A recent research program at SNDU handles risks in explosive ordnance disposal (EOD) operations based upon the military utility.

    The wide use of light anti-tank weapons and the scattering of sub-munitions have made clearance of unexploded ordnance containing shaped charge warheads - a frequent task for EOD personnel.

    Several circumstances are characteristic for EOD operations and have to be taken into consideration when evaluating the military utility: the limited information availability, the short time frames, the working methods and the technology level.

    Protective measures such as evacuation of a hazardous area or building of a protective construction often have to be executed to reduce risks.  Two conditions are unique for protective constructions in EOD operations on shaped charge ammunition: constructions built from sandbags and long standoff distances.

    As has been shown in earlier ISMS annual conferences measures to handle risks were identified and acted upon in the SNDU program[i],[ii].  

    The result up until now is a tool meeting the military requirements - e.g. which can be used under field conditions, within a limited time frame and without access to advanced calculating equipment. The format is a simple diagram included in a complete design tool.

    This tool is now being implemented in regulations and training for EOD personnel in the Swedish Armed Forces.

    The result reached so far fill a gap, but it does not represent the ultimate solution for risk handling –it rather form a step forward within EOD operations. The tool, however transparent and based upon verified tests, only handles the two cases: either full countermeasures or no countermeasures. This binary approach to risk factors is not unique for this situation, many methods and tools are designed for extrema, nothing in between.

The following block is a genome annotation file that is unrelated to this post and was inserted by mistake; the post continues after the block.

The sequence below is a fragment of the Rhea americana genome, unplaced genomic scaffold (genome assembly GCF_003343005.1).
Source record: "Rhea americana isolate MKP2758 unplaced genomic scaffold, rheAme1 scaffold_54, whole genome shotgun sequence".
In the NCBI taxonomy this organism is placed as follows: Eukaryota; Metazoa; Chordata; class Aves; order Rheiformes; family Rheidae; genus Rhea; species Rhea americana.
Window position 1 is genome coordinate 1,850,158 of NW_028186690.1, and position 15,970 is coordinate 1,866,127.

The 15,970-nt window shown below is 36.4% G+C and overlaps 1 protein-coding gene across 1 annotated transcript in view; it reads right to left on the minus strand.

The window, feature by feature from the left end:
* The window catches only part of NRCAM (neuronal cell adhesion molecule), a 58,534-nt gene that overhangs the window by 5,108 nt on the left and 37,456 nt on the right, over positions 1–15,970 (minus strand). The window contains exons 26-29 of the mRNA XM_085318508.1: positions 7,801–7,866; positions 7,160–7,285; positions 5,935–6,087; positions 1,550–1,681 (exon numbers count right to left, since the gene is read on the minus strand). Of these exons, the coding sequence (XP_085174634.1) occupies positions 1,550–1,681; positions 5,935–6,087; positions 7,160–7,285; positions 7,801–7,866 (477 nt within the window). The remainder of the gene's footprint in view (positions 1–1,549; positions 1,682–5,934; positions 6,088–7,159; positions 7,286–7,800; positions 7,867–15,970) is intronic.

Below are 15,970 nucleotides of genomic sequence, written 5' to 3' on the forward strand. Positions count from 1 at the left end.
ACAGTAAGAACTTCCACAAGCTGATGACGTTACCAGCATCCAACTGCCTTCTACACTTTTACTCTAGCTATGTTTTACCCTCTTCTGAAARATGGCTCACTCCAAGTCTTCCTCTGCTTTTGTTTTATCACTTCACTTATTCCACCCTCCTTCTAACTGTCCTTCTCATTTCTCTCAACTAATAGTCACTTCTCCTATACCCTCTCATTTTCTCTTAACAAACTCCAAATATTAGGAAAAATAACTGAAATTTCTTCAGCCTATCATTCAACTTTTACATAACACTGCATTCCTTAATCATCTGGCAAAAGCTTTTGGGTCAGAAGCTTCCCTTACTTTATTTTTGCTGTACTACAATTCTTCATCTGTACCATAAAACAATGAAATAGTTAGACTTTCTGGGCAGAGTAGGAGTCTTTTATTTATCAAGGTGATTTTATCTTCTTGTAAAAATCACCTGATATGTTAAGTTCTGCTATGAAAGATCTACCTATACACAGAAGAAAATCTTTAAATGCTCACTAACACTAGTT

To establish a protective construction that completely eliminates the risk is often not possible, simply because the large dimensions require resources or time to complete the construction that are not available.

    What if only partial protection is possible– what risk does that leave us with?

    The surroundings also affect the actual risk. Infrastructure, terrain formations and vegetation can both decrease and increase the effects from the ammunition. Furthermore, what influence do different render safe procedures and applied clearance charges have on the risk? Only suitable tools that consider the actual influence of these aspects will provide the necessary foundation for estimation of a more correct risk. Here we are still without rules to apply.

    Basic questions like “What risk is acceptable?”, “During what conditions?” and “How do we reach acceptable risk levels?” remain to be answered. Furthermore, we have to develop how we communicate the risk to decision makers, particularly in extreme situations. If a risk described in mathematical format is not rightly understood by everyone other formulations that are perfectly clear must be used.

    We know that the attitude towards risks varies with individuals, with the situation and over time but we do not have vehicles to give us adequate quantitative measures. The answers to questions on acceptable risk not only relate to technical issues but also comprise military judgement, leadership and communications as well as they have judicial and ethical dimensions.